In southern Frederick County, on the edge of the once-tiny rural town of Urbana and within sight of Sugarloaf Mountain, a big new piece of suburbia is under construction.

The Villages of Urbana, a 900-acre planned community that is in the third year of a decade-long build-out, is being promoted as a new version of small-town America, a mix of modern amenities and historic roots.

It is near shopping, schools, historic sites, recreation and, perhaps most important, I-270 and public transportation.

Although many might consider the Villages of Urbana a long haul from Washington, residents Elaine and Stephen Snyder say they like their morning commute to inside the Capital Beltway. Ditching their car at a nearby park-and-ride lot at 6:20 a.m., they hop a commuter bus to Metro's Red Line at Shady Grove.

On the train, Elaine, 55, reads the newspaper front to back. Stephen, 53, checks e-mail on his BlackBerry device until his stop at the National Institutes of Health in Bethesda, where he is a research neuropathologist. Elaine arrives at Gallery Place near her Justice Department office by about 7:30 a.m.

"Both of us had commuted by car for years," Stephen said.

"This gives us a way to spend time together and to do so unstressed."

About 600 of the 3,000 planned homes at the Villages of Urbana are occupied. They are clustered in what will eventually be about 20 "villages" named for natural or historic features of the land, which is about three miles from Monocacy National Battlefield, site of an Civil War clash in 1864. Eventually, there are to be 2 million square feet of commercial space for stores and offices.

The developer, Natelli Communities of Bethesda, built Avenel and Lakelands in Montgomery County and Dearbought and Glenbrook in Frederick County.

The new development will dwarf old Urbana in population.

The main street of old Urbana stretches along Route 355. While most of Villages of Urbana runs along the eastern edge of the old town, some of the new development will be "cheek to jowl in terms of yards" to the old, said Tony Natelli, chairman of the development firm.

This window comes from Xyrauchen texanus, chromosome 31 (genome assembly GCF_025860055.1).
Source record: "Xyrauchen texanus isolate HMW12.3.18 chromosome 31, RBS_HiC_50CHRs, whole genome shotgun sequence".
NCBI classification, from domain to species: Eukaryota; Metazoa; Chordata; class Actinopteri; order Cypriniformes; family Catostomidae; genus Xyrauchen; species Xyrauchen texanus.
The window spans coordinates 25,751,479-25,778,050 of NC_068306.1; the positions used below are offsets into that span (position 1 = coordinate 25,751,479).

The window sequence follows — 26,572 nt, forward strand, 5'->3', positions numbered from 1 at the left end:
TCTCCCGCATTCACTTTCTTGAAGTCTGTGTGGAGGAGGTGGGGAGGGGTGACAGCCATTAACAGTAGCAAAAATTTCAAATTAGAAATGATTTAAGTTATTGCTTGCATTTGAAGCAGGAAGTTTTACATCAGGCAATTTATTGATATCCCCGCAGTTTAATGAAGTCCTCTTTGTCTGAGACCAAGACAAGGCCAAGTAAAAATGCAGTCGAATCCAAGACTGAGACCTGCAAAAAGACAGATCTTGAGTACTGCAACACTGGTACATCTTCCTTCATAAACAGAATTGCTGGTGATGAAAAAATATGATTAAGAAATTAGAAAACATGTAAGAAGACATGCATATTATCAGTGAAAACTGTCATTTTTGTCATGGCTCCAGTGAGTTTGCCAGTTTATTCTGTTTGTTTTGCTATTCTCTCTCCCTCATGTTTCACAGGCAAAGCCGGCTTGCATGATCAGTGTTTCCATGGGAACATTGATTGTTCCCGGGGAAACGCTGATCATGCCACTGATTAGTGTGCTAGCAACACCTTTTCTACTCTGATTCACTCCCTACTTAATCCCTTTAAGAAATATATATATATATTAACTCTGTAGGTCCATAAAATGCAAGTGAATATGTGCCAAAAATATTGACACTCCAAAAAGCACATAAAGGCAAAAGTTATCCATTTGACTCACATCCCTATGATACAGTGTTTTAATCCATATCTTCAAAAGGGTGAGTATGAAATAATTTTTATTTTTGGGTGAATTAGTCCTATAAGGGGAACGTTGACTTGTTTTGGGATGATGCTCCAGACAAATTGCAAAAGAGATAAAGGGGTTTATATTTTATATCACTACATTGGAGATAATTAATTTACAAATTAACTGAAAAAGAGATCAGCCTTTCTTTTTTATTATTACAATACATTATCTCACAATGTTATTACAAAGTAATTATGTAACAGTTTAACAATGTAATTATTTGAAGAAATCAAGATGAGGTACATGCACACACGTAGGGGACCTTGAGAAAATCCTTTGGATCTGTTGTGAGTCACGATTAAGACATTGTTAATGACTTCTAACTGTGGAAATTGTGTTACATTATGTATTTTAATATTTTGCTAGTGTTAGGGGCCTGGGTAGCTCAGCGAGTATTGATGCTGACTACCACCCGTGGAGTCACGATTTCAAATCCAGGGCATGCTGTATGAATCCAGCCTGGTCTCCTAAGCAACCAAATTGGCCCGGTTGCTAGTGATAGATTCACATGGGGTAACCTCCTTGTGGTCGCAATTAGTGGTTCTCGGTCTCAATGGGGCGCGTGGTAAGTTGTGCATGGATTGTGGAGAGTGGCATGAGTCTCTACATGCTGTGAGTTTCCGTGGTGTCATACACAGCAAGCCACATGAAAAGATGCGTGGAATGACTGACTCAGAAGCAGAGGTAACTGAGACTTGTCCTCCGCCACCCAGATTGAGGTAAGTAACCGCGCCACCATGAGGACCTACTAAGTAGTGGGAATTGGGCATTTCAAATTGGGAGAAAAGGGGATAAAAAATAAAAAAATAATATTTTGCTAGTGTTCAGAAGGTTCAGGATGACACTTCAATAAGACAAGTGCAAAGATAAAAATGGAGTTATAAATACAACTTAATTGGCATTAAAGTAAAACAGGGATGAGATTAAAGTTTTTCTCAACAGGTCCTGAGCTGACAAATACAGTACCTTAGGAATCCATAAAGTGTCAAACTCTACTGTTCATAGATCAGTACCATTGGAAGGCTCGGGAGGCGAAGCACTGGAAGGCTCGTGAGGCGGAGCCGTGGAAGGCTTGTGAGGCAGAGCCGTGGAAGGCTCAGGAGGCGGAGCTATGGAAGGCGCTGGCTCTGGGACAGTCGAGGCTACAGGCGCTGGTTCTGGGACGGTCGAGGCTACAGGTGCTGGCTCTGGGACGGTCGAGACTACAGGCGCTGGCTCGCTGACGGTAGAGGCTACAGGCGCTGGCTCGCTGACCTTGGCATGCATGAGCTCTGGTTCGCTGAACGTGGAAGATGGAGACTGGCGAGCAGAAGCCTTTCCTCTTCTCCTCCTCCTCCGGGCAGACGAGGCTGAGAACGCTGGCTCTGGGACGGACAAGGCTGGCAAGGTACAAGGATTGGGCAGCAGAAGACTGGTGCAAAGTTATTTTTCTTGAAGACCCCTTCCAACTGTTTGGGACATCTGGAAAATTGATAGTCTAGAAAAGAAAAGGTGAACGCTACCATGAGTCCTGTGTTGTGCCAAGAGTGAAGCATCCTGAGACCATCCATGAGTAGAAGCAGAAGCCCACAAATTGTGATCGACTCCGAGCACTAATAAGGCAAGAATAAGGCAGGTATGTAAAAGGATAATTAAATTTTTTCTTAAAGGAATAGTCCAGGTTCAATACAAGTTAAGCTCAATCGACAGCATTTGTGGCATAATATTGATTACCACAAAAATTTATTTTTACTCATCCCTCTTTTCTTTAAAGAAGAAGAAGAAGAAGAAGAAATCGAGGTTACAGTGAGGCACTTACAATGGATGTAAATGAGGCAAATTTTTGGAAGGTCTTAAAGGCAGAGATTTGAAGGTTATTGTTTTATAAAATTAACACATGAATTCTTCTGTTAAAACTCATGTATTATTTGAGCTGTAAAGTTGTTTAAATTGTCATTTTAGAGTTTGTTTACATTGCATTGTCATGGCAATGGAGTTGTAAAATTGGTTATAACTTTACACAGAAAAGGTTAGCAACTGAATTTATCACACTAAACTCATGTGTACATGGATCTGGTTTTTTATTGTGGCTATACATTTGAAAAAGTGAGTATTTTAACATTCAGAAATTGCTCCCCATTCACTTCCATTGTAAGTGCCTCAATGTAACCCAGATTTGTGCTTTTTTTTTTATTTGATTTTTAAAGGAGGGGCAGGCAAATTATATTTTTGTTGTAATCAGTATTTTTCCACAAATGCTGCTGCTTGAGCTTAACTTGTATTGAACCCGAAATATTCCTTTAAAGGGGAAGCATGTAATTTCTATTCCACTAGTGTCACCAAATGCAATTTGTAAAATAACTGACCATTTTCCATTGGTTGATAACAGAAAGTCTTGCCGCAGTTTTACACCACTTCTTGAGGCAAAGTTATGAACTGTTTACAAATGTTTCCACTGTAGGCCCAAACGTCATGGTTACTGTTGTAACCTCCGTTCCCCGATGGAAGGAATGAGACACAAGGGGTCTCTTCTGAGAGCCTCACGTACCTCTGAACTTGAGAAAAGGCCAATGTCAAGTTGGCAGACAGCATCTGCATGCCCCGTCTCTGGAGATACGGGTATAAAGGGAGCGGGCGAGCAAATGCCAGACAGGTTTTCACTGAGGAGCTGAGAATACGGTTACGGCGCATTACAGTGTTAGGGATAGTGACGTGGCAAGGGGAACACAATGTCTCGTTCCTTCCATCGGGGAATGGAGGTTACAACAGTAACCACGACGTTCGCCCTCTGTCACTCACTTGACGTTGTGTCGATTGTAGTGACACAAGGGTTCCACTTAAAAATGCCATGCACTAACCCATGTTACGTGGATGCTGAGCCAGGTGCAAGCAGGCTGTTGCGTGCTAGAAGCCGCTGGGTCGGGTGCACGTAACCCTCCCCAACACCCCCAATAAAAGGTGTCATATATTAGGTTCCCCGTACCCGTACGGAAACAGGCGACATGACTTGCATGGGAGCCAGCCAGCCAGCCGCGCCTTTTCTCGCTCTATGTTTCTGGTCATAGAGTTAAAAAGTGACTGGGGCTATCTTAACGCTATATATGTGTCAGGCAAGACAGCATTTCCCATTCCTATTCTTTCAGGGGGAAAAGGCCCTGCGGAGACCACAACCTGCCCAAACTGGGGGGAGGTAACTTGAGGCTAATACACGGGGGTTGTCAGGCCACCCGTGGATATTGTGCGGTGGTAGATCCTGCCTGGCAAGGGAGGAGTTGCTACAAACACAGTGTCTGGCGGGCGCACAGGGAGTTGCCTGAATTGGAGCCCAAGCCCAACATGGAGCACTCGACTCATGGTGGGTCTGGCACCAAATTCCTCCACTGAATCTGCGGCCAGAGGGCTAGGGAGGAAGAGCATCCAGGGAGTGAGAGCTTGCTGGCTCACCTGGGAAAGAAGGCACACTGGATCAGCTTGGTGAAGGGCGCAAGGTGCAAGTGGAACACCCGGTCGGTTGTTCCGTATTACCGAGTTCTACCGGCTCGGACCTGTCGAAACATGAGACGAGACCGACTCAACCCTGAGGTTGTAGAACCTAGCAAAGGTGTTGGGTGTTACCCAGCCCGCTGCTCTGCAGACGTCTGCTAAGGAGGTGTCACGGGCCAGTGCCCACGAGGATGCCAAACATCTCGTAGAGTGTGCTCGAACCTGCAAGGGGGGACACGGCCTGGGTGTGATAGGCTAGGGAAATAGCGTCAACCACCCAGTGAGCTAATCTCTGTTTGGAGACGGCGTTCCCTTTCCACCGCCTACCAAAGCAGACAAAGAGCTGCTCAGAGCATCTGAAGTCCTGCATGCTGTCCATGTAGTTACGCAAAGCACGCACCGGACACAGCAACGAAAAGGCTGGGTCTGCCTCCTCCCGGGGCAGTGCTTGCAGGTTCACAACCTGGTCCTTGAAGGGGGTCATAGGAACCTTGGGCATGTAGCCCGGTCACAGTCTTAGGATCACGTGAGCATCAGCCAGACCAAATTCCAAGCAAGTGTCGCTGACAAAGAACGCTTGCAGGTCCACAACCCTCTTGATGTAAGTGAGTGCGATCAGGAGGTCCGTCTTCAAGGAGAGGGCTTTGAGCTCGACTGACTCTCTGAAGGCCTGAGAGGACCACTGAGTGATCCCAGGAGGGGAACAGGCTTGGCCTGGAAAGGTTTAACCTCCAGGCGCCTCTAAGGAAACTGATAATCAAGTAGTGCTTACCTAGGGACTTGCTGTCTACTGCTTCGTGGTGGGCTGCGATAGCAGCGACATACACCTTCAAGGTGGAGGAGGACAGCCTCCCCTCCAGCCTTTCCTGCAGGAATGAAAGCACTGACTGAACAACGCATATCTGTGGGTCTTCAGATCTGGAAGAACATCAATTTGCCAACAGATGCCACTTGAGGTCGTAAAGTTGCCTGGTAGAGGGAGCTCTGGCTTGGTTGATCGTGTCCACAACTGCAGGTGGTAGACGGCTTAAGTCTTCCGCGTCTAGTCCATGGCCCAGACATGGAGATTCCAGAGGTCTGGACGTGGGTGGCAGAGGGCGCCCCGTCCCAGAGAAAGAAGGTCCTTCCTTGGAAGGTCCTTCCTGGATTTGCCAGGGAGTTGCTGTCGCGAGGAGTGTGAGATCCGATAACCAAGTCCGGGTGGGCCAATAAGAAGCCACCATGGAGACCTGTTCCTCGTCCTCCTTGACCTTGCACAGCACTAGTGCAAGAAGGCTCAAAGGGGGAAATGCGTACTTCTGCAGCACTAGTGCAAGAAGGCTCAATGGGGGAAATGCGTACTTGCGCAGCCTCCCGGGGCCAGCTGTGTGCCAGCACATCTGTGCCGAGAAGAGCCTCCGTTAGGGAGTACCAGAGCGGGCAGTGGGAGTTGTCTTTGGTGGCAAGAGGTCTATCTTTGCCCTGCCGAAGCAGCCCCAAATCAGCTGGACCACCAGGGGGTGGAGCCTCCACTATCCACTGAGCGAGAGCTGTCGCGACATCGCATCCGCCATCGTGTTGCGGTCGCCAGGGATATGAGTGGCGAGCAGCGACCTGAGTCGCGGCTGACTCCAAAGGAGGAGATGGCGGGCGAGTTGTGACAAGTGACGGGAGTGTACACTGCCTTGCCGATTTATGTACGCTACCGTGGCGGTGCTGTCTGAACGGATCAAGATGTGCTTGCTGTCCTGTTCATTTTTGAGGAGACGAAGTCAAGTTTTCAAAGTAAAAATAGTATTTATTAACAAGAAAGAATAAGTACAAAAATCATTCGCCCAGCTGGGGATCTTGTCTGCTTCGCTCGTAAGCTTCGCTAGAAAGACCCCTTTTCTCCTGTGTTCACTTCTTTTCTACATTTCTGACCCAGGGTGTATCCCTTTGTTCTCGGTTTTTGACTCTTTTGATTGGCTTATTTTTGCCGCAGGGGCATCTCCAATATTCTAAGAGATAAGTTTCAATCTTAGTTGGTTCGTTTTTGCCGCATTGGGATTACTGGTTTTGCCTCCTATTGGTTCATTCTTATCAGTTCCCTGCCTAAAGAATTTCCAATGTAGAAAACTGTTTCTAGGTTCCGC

The new "main street" features houses with period facades that mimic the 19th-century houses on Route 355. The houses, clustered on smaller lots close to the streets, are to include back alleys for accessing garages, with restaurants and merchants within walking distance.

The villages' outskirts segue to suburbia, winding into quiet cul-de-sacs. Larger houses with sweeping front and back yards have a more rural, forested feel.

There are some distinctions between villages in terms of design, with each village having five builders, and the mix of single-family-detached houses vs. townhouses.

But Natelli said geography created most of the boundaries between the various villages, with residences on "the higher fingers of land surrounded by stream valleys."

At the Sugarloaf Parkway entrance to the Villages of Urbana stands the 1830s Dudderar House. The house, named for a family of 19th-century builders, retains most of its original woodwork and, amazingly, all of its original hand-blown-glass windows, said Doug Colley, property manager for Kiplinger Editors, which owns the former farmland upon which the new subdivisions are being built.

On Route 355, developers have rehabbed a store from the 1850s and a stone house from the 1830s, Colley said. A renovated private home became the Villages of Urbana field office.

"As various builders and contractors came to meet there, the fact that they were meeting in a building from the 1830s was not lost on them as far as historical import," he said.

Environmental sensitivity played a big part in the villages' design, according to Colley.